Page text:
Participants in the Australian Women Writers’ Challenge unearth some great books. Amongst the reviews of histories, biographies and memoirs this month were reviews of two books released in the last month, one a memoir about caring for a partner with dementia and the other the story of a nineteenth century criminal investigation.
In Green Vanilla Tea Marie Williams shares her family’s struggles while living with her husband’s dementia. Cruelly, dementia struck Dominic Williams in his early forties. Challenge reviewer, Nicole Sulway, was captivated by the book describing it as “a stunning and moving work of memoir”. She says:
The love, determination and courage of this family shine through every sentence, from the bewildering months before diagnosis, to the determined dignity of Dominick’s death. Few stories demonstrate so clearly how much love and respect matter, or how devastating the impact of disease is, not just on the sufferer, but on their family and friends, and on their community. Marie’s determination to maintain a loving relationship with her husband, to love the man she met and married, and to support her sons in doing so, is incredibly moving.
This book is a testament to the man Marie and her sons loved and respected; to the value of care; and to the importance of respecting the dignity and humanity of dementia sufferers. Pack tissues. It’s unsentimental, but devastatingly moving.
The judges of the Finch Memoir Award also found this book moving stating, “Green Vanilla Tea was the standout entry this year, making us laugh, cry and above all reflect on the value of love and family”. Green Vanilla Tea was awarded the 2013 Finch Memoir Award for an unpublished manuscript and was launched at last month’s Sydney Writers Festival.
The other new release reviewed for the Challenge was The Baby Farmers by Annie Cossins. The future for unmarried women who found themselves pregnant in late nineteenth century Australia was very dim. The disapproving moral climate of the age, together with the limited opportunities open for women generally led to desperate and dark measures to deal with unwanted babies. Some mothers paid people to care for their babies, but what happened to them? The Baby Farmer explores these issues through the trial of two people in Sydney in 1892 who were accused of murdering thirteen babies.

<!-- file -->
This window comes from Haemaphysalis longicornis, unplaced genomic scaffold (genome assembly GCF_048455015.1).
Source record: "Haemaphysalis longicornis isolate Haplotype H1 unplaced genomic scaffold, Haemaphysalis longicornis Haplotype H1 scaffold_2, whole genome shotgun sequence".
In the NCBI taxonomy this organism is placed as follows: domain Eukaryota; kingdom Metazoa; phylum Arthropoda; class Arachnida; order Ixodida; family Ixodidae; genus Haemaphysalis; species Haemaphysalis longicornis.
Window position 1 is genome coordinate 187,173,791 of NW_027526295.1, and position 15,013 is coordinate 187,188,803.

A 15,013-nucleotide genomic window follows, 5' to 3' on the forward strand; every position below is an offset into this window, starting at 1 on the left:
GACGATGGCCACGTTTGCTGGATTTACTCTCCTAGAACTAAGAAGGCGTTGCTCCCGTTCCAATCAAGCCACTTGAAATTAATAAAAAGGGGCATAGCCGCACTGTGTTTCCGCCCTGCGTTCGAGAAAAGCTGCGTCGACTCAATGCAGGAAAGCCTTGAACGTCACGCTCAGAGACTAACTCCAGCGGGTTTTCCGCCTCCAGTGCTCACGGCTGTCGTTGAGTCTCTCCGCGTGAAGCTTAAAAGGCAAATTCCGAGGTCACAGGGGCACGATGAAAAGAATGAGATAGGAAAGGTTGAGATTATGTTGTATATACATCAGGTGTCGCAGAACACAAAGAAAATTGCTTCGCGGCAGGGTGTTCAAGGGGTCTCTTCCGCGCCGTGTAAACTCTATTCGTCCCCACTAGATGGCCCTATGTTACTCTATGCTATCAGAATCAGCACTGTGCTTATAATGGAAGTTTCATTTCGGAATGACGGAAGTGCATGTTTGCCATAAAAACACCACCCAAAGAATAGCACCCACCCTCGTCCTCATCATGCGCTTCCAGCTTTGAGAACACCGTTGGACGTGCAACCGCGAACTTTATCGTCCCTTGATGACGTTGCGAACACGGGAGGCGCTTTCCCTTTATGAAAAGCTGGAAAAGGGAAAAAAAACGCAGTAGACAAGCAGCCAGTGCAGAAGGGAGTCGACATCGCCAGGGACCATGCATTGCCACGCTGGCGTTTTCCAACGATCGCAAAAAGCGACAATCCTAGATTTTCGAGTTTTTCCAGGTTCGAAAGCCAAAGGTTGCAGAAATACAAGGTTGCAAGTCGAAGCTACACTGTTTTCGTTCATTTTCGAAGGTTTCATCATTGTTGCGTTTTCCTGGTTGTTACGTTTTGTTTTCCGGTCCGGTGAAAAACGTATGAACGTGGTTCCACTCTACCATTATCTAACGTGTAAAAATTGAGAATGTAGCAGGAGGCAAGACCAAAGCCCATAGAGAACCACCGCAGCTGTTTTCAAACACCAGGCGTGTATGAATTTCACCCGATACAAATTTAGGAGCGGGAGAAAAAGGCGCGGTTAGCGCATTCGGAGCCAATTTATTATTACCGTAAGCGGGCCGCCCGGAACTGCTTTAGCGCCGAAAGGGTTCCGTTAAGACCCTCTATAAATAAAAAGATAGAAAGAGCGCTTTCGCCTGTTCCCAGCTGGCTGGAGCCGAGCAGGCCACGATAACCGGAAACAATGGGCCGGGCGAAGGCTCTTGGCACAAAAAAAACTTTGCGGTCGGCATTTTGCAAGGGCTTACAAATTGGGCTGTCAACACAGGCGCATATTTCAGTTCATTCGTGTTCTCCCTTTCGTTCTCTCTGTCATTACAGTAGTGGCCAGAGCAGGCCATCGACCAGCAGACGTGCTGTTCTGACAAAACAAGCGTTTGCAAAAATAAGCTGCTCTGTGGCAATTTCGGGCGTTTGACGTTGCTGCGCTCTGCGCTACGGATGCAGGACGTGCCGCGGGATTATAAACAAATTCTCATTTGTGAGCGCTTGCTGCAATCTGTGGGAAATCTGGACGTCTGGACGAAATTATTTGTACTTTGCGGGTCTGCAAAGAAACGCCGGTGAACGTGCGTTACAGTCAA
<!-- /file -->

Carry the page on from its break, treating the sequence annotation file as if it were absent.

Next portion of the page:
In her review Shelleyrae comments:
While the writing can be dry and dense at times, The Baby Farmers offers intriguing insight into the socioeconomic period at the turn of the last century. I was fascinated and appalled by the chilling tale of the rise and fall the notorious couple, Sarah and John Makin…
Among the other reviews during the month was a review of Anna Goldsworthy’s, Piano Lessons: A Memoir. Louise Allan loved the book. “My copy of the book is completely defaced – I fell in love with so many of Mrs Sevin’s words of wisdom” Louise comments, referring to Anna Goldsworthy’s childhood piano teacher who is an important character in the book. At the end of her review Louise draws attention to a CD released by ABC Classics to accompany the book – what a good idea!
Simone wrote a review of Get Well Soon by Kristy Chambers, another book released this year. There were some aspects of this memoir of a nurse which Simone did not appreciate and she concludes that “[g]oing by other reviews, you’re probably going to either love this book or hate it. Or you might be like me and torn about just how you feel about it”.
The beauty of a book reviewing challenge such as the Australian Women Writers’ Challenge is that there are a large number of readers bringing attention to interesting books that I would never have noticed myself. What new releases have attracted your attention so far this year? Which histories, biographies and memoirs have you recently added to your list of books you want to read?
You can read all the reviews of histories, biographies and memoirs written for the Australian Women Writers’ Challenge in 2013 here.
I’m Yvonne Perkins. For the last few years I have been working as a research assistant on a variety of historical projects one of which was an investigation of the history of teaching reading in Australia. Currently I am researching the beliefs, religious or otherwise, of soldiers who served in World War I. In my spare time I enjoy reading history and writing about it on my blog, Stumbling Through the Past. I can also be found @perkinsy on twitter.